I really enjoyed my hike; I had a blast taking pictures of mushrooms and I enjoyed listening to my MP3 player until it died, I mean it completely died and I will have to get a new one.

I hit the wall at 12 miles, (just like I always do unless I pack a really high protein lunch) after 12 miles my feet and legs hurt and I’m not having fun anymore. But pleasantly enough I reached the 12 mile mark at Elkhorn campground. Elkhorn is a national forest campground that is just a mile beyond the washout. I took advantage of the campground and lay down on a picnic table for about ten minutes and then my feet felt better.

My ankle was pretty good during this. I wore boots again, that is part of why my feet hurt. I did twist my ankle to the inside just enough to hurt when I was about 4 miles into my hike and it continued to hurt until I took my lunch break a mile later. My ankle does not hurt at all today, so I don’t think any harm was done.

When I got home I was totally exhausted so I did not post a trip report. In fact I was too tired to drive very safely on the trip home and they were out of coffee in Hoodsport. But I did make it home ok and went to bed about ½ hour after I got home, because I was tired and my family was being too demanding. For a change the house was relatively clean when I got home. I think my little one is growing up a bit and is making less messes now. I don’t think my husband has changed. And yes, he does enjoy reading my blog and knows what I write about him on here. (grin)

13 miles with 1,300 feet elevation gain

A highly prized mushroom that I don't want people to find with google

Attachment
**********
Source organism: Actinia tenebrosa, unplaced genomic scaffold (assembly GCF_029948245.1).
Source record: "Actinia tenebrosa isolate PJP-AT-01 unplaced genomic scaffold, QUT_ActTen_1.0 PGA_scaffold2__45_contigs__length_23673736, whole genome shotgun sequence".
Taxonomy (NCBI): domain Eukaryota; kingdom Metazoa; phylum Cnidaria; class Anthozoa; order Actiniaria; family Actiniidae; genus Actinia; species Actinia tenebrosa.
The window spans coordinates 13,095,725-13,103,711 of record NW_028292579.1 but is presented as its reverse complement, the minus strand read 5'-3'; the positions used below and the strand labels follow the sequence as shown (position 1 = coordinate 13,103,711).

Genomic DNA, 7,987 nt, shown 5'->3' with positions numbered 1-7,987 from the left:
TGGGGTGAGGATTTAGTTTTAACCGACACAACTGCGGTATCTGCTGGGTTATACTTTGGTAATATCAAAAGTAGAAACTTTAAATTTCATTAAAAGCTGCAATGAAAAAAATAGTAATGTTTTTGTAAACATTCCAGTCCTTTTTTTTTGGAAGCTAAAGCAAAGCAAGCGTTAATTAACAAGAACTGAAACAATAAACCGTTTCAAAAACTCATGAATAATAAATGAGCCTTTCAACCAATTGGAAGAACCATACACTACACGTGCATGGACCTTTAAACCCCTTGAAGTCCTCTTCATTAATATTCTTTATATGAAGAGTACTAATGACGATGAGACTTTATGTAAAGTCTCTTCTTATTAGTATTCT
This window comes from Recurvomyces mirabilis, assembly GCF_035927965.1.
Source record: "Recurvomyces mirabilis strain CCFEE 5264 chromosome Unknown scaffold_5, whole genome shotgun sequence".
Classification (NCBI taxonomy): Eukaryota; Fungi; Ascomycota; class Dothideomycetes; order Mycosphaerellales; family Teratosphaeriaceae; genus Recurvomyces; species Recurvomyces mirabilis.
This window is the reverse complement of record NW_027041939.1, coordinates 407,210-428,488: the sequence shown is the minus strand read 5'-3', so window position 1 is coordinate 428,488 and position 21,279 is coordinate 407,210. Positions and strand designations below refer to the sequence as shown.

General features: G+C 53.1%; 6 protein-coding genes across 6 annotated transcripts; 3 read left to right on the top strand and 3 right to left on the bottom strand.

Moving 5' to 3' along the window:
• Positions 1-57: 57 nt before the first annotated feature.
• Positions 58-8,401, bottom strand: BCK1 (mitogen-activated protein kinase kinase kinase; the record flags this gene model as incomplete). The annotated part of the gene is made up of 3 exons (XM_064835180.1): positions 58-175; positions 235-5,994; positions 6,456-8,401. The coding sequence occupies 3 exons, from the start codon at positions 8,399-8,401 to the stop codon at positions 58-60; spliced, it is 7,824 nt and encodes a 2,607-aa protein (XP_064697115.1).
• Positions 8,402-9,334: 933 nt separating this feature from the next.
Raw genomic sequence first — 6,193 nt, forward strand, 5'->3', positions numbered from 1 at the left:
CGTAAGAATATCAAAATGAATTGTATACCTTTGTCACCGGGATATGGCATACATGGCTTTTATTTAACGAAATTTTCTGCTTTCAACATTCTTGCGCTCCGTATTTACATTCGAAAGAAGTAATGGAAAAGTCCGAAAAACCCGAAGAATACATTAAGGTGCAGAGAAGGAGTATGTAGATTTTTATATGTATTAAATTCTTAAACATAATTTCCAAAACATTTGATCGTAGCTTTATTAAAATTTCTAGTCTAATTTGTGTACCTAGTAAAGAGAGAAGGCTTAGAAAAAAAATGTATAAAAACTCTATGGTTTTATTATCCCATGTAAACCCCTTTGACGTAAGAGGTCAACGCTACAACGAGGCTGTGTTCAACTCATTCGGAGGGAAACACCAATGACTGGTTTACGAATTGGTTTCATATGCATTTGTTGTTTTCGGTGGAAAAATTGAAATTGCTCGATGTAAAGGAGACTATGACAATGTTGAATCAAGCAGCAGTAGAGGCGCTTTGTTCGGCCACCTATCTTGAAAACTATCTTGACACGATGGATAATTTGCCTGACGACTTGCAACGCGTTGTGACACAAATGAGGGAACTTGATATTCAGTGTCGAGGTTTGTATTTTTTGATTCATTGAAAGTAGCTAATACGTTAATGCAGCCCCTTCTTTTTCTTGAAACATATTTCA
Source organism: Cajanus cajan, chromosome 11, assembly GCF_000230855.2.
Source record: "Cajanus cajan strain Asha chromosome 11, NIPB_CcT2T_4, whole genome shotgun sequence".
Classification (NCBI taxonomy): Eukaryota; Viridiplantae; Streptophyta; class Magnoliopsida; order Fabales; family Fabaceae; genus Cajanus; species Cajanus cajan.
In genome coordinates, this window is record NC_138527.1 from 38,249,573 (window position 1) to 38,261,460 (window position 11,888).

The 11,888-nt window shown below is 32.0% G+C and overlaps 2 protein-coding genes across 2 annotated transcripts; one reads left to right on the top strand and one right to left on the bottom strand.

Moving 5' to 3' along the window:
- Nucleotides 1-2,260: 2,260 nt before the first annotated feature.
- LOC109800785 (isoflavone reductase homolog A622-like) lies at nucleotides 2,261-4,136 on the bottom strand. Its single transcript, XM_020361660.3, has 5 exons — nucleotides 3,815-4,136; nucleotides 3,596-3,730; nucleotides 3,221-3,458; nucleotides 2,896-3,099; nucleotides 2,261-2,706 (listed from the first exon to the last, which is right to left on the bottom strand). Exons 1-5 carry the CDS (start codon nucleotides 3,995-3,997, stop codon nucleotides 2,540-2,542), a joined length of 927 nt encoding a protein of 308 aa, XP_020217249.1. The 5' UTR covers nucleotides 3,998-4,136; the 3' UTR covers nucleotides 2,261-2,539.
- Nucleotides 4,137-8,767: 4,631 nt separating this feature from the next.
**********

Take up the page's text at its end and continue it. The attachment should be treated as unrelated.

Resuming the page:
Had to do stich to get this little view with my 50mm lens

Dosewallips Falls

Mushroom, mushroom!

Burned in the Lake Constance fire

Tree seedlings grow up in an abandoned fire pit

Don't try to park here

Patches really wanted to go to Lake Constance but dogs are not allowed there

Jupiter Ridge Pano

Moss, I like to walk with it

Almost the pearly gates

This sign  post is buried. I've never been  on the trails beyond this sign.  It's
enough of a hike just to get to this sign and back and Patches is not alowed beyond  this point

Pretty polpore type fungus

Fun with my flash

It must be the year of the huge white coral mushrooms

burned and unburned

Lake Constance trail head sign just hanging on

view of the river from the trail around the washout

Abandoned picnic table

A rare thing to find in the "backcountry"

Hanky or Mushroom?

Nurse stump (biomass)

Ralf the bear lived here

Vine Maple

Shroom on a log interesting moss too
Mushroom, mushroom
Honk if you like conks

Lunch in the backcountry

Profile log over track log

13 miles with 1,300 feet elevation gain

Monday, October 25, 2010